I've beded remingtons and a few mausers but this ruger has me stumped. You normally use long headless guide bolts but how do you do that with the angle bolt on the ruger. By the way, the bedding on my ruger target rifle is dismal.
this is a ruger m77 target rifle. stainless heavy barrel. It has three action screws, one is on an about 45% angle, its the front screw ahead of the magazine.The only thing I can see to do is bed the action and drill it back out after, but I'm worried that it might not line up right.
I assume you want to bed the cylindrical portion of the barrel, the recoil lug, and the tang. Make sure you use a release agent on everything metal! I use Johnson's paste wax, easy cleanup. Modelers clay will help to keep acraglass from flowing into areas you dont want glass into. Tape the outside of the stock to keep it clean. Relieve wood and double check the metal fit for clearance. Mix the glass (gel I hope) and slap it in. Pop out the metal using a dead blow hammer, a couple of good wacks should do it. If not get metal very cold, leave out overnight or put in deep freeze. Make sure you drill out the screw holes so the screw only touches the bottom metal and the threaded hole. the middle screw only needs to be just past finger tight, the other two can be as tight as you can turn.
so, what you are saying is that I only need to bed the recoil lug area and the barrel shank? This is a lam stock so I guess that movement in any other area should be minimal. When I put it in the stock do I only use the bands to hold it or should I turn in the middle and tang screws?
If I understand your questions correctly, you are thinking about pillar bedding the 77 (right?), and the angled front screw has you confused. Let me know if this is not the case.
I did a 77 earlier last year and just bedded the mating surfaces of the action, recoil lug, and trigger guard. Didn't try to pillar bed. Figured if the first try didn't work then I'd cross that bridge. For what it's worth it all turned out fine. My suggestion would be to just bed the surfaces as a laminated stock should be OK.
I don't use the action screws when letting the glass set up. Too much chance of one sticking. Usually just use big rubber bands or bungee cords or the like to hold everything together.
By the way, you could try this technique that I have used to pillar bed in the past (though haven't tried it on the 77). What I did was get some quarter-inch wooden dowel rods and made 'action screws' out of them. That is, cut down to an inch or so longer than each action screw, and tapered one end so it would start into the hole in the receiver.
Then coat each rod with my release agent, which is paste wax for wooden floors. Great stuff.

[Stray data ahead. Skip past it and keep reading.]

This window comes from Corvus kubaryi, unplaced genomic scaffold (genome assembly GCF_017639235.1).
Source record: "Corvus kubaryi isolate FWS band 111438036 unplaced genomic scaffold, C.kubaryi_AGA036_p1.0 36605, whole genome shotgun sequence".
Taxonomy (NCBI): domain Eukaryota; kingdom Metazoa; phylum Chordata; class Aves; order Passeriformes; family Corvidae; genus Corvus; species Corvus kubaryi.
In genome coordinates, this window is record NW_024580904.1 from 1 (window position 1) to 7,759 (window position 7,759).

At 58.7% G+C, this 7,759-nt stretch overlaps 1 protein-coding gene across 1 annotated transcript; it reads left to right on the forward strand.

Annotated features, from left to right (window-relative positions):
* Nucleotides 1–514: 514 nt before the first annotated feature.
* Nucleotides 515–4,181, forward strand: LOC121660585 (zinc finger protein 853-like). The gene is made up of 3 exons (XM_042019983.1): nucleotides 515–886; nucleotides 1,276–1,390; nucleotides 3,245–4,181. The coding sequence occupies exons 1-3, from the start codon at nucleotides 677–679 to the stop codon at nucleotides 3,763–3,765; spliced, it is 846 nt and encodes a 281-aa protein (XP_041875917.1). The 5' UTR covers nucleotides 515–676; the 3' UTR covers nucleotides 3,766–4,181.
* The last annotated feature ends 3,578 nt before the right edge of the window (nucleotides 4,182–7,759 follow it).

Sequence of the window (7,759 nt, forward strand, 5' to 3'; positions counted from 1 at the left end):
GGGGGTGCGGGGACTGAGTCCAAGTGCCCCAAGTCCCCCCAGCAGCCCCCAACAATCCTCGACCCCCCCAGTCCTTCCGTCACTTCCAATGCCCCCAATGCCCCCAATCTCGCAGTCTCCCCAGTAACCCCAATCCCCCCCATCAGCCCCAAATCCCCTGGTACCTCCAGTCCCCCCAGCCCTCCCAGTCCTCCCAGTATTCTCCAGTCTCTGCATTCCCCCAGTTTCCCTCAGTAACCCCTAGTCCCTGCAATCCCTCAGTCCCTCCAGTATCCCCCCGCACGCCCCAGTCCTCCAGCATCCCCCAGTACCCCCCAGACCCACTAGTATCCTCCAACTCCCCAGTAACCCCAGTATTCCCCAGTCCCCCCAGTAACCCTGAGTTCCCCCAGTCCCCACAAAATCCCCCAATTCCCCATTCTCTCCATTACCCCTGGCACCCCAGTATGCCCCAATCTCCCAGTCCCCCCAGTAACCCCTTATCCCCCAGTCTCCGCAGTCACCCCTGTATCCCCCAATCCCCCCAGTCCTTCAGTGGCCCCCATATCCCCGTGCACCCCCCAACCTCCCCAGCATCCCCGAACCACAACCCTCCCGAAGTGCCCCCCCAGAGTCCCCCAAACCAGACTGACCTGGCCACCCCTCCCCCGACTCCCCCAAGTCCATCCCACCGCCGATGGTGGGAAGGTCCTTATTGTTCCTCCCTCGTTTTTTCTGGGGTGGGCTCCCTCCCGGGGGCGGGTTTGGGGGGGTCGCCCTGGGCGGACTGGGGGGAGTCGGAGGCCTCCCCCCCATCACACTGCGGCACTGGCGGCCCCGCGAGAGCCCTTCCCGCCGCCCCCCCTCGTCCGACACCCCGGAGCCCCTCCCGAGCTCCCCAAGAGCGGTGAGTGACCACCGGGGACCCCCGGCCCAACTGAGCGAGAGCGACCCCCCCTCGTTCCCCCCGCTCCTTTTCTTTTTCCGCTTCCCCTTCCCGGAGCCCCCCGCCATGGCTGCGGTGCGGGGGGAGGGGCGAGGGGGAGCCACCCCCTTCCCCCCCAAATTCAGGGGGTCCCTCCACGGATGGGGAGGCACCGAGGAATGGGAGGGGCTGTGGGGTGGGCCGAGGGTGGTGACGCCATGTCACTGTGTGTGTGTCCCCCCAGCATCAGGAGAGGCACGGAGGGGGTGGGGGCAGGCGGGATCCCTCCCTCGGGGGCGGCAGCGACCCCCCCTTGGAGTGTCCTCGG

The screw holes in the stock were drilled out oversized, say 3/8" or so. The barrel/action was put back into the stock, the rods put in, then the glass spooned around the rods to take up the excess space. Then the trigger guard was put back on. This holds the rods in place and ensures that the holes through the glass are lining up with where the screws are going to go. I would think that if the trigger guard was not used then there wouldn't be much chance of making the initial hole in the right place.
I was expecting to have to drill out the dowel rods but they came right out after the glass set up. That give me a perfect pilot hole for the drill bit. I drilled them out just a bit, say 5/16", to ensure that there would be clearance on the action screws.
It all worked out really slick. Like I said haven't tried it on the 77 but would imagine that it would work.
First off-----WHY would you want to bed your Ruger Target? the 45 degree angle on the front screw is designed to pull the action into contact with the bedding in the stock. I have two of these (243 and 308) and both barrels are free floating and both rifles shoot MOA with about anything I can put through them. If we're talking about M77VT's leave the bedding alone, even Ruger does not recommending doing this on the M77 series of any kind.
ALSO--------beware of "floor wax" release agents. If you are serious about bedding anything, get a Brownell's catalog and use their bedding compound with their release agent------and be liberal with the agent. I have bedded dozens of Mausers with this method and have never had a problem getting the stock back out. I usually just "dip" the action screws in the release agent, apply bedding compound (glassbed or steel bed), cinch the action down tight, and have NEVER had a problem getting them out.
Use the right product for the job and quit trying to cut corners with stuff from the grocery store.
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